There have been some really good program ideas described in the "organizing" thread, but I thought it would be good to have them all in one spot. That way, if people are looking for ideas or wanting to share them, well, here they are.

Please feel free to just list the titles if you want, or include a description of the program. Whether it was a lecture, slideshow, demo, hands-on project, or ongoing round robin, I'm sure there will be lots of ideas to share.

Some of our guild's recent programs: Surface Design (hands-on printing with paint and dye), A demo of the same, Silk Fusion, Woven handbags, Collapse weaves.

Got ideas? Need some?


jeanne (not verified)

Here is something our guild did this year. Keep in mind we're a small, very small group... We had a series of 3 programs, in January, March and May. The first was a session where members brought in cloth or a project that didn't meet expectations. We had a lively session-moderated to keep on track- where we discussed alternative uses, fixes, and general ideas about how to make a finished piece. The second related session was on surface design, a hands-on workshop for painting, stamping, etc., with thickened dye and commercial fabric paints. The third session was devoted to making bags with some of our recycled/rescued fabrics; it was also a hands-on session with lots of sewing ideas and tips.

Our biggest challenge location-wise was finding a space with a sink/running water for the dye workshop. The other two times we used a library meeting room.

Now we're "off" for the summer, but a few of us are going to be working on a bookbinding project using handwoven cloth- a bit of exploring since none of us has done this before. Paper, yes. Handwovens? We'll see! We're going to try not to get  that "puffy" result!  I'll try to post some photos when we're done.


jemwork (not verified)

Your programs sound fun. I'll pass them on to our program people.

Our group decided to go back to basics this year (we meet March - Nov, to avoid the snow problems) March is always an organizational meeting & one to whet our whistle, so to speak.

April was a guild sponsored 1 day program "Weaving Your Yarn Stash" with Jan Towsley. I love Jan - she has no kinks in her. We raised the money for this with Chinese auctions and a 10% donations on other sales. Took a couple years.

May was Inkle Weaving with one of our members, Karen. Its amazing how many Inkle looms are out there, all with a unique path to warp.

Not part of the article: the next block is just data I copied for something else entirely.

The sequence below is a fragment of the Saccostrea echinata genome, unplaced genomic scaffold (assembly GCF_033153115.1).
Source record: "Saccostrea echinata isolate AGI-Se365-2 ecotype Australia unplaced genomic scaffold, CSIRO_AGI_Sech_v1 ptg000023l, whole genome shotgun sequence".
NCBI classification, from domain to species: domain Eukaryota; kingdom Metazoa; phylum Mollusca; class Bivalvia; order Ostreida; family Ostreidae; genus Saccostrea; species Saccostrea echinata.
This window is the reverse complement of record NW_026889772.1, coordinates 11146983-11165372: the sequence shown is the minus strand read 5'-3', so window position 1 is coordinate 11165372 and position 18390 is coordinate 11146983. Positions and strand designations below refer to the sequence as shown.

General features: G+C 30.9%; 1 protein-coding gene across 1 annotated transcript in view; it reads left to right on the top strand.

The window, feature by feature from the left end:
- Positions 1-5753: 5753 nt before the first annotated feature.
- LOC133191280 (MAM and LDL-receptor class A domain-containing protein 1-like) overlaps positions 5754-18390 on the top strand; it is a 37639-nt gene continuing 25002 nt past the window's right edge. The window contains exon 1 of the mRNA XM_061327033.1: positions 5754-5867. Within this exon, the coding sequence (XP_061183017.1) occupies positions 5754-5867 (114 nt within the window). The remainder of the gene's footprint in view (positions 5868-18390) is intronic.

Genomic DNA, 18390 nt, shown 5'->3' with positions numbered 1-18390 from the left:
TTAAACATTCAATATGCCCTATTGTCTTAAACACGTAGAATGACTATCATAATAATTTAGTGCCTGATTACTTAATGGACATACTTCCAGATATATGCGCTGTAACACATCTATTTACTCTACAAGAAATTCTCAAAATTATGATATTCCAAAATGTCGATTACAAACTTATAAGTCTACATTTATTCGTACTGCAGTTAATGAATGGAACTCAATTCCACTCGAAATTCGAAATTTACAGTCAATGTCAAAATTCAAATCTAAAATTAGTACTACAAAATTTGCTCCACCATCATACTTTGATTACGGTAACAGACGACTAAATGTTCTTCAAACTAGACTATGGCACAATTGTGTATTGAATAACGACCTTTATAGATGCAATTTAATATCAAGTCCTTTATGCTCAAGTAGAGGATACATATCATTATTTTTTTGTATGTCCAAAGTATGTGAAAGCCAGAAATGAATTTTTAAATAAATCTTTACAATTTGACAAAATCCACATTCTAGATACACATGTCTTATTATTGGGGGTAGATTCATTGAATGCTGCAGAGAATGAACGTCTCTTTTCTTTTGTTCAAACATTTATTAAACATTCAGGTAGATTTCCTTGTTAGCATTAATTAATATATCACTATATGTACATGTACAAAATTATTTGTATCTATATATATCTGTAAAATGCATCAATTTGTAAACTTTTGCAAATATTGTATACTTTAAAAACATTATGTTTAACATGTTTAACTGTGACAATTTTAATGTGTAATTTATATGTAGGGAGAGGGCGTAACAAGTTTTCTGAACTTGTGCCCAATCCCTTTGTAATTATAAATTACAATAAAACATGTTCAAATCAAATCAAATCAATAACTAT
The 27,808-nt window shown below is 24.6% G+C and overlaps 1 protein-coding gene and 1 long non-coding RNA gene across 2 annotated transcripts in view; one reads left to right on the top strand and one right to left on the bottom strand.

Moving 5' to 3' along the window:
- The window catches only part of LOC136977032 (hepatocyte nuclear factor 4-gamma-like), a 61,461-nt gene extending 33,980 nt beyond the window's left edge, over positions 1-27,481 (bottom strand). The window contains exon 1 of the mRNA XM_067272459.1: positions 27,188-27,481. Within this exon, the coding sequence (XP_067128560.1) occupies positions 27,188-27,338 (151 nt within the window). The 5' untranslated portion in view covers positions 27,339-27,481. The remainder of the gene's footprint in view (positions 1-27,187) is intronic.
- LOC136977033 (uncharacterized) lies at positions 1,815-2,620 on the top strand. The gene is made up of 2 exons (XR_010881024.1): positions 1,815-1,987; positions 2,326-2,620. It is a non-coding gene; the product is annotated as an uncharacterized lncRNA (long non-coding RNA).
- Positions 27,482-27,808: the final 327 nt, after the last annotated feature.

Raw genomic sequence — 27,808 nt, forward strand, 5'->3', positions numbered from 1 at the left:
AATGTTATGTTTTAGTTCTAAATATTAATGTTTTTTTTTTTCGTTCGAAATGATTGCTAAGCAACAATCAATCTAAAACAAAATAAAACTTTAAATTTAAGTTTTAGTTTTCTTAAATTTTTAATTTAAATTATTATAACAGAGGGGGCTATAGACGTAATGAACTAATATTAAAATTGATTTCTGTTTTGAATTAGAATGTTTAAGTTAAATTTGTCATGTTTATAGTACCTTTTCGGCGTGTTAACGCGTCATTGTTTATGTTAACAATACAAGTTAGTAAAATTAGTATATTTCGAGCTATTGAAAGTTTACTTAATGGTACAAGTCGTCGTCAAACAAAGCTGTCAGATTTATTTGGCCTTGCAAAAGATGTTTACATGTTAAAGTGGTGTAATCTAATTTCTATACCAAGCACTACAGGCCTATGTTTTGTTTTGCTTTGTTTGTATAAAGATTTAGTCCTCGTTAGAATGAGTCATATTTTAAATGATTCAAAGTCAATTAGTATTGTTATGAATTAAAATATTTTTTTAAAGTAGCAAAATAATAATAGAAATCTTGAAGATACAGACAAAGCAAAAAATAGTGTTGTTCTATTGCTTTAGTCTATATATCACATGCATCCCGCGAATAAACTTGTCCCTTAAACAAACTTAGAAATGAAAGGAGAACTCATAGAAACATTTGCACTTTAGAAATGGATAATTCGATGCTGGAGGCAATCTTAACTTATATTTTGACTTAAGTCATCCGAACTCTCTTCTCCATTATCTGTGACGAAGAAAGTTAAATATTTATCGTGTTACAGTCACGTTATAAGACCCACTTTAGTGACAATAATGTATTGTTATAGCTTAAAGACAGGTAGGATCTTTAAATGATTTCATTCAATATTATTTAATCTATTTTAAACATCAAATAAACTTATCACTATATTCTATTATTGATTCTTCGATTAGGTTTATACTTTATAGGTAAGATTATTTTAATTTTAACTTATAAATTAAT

My goal so far, as president, is to keep business meetings as short as possible, even during lunch. Last one was 35 minutes. But then the "talky" ones were not there.

We've had good turn out. About 25 + gained some new members, including two Emilies.


jemwork (not verified)

Please understand. The "takly" ones are my best friends. I've already passed it on to Dar, who realized she was one. I can talk too much as well sometimes.

This is a good thread.


jeanne (not verified)


I agree totally with doing as much business as possible before or after the monthly meeting-- and also with building some "social time" into the meeting!

When you do sales, are they an annual, established part of your program? Do you use your meeting space? Do you do them independently, or with other organizations? We'll be doing a sale during National Spinning and Weaving month, which I think is October. We'll be able to get a spot at the local Arts Market and will be demo-ing on whatever equipment we bring with us. Last year everyone got to doing Kumihimo on maru dai and on discs. There were also spinners and we had a small loom set up. We made a bit on sales. That was our October program.


jemwork (not verified)

We do our Chinese Auction in conjunction with our annual Christmas meeting in November. The earliest xmas meeting ever, before T-day! This is very well attended and the bidding is hot on some items.

We also have an annual picnic, at the July meeting. Here members can bring things they wish to sell, giving the 10% to the guild. Members often bring things to other meetings & we hope they give us the 10%, but we don't police it.

This all helps to keep our dues low ($20) There is a group that does an annual demo & sales at a town historical days & we get a donation from that, I think. Not much is sold. It would be a good idea to make small items for sale for the guild - like bookmarks, keychains, potholders, etc. But that hasn't caught on. Most of us want to weave something more substantial & people don't want to pay $15 - 25 for handmade when Wal-Mart has it for $2.

Some members like to demo, most don't. I've found I can't horse around a loom for this anymore. Last few times I've taken my small tapestry loom, with its basket of yarns. Plus some examples of my weaving - I can cover a big table!

sally orgren

Our guild does a lot of hands-on programs, and when Sharon Alderman came, she was surprised at how often we bring looms, even if we don't have a speaker. Even if just one person goes to the trouble to bring a table loom to demonstrate a structure or technique, it is really helpful and spins off a lot of related topics of interest.

When I joined the guild, there were less than 20 on the member list, and 10 (give-or-take), that regularly attended the meetings. Now we are at 50 on the member list, with about 25 active weavers at every meeting!

And yes, keeping the business meetings efficient and moving along is ALWAYS a good idea.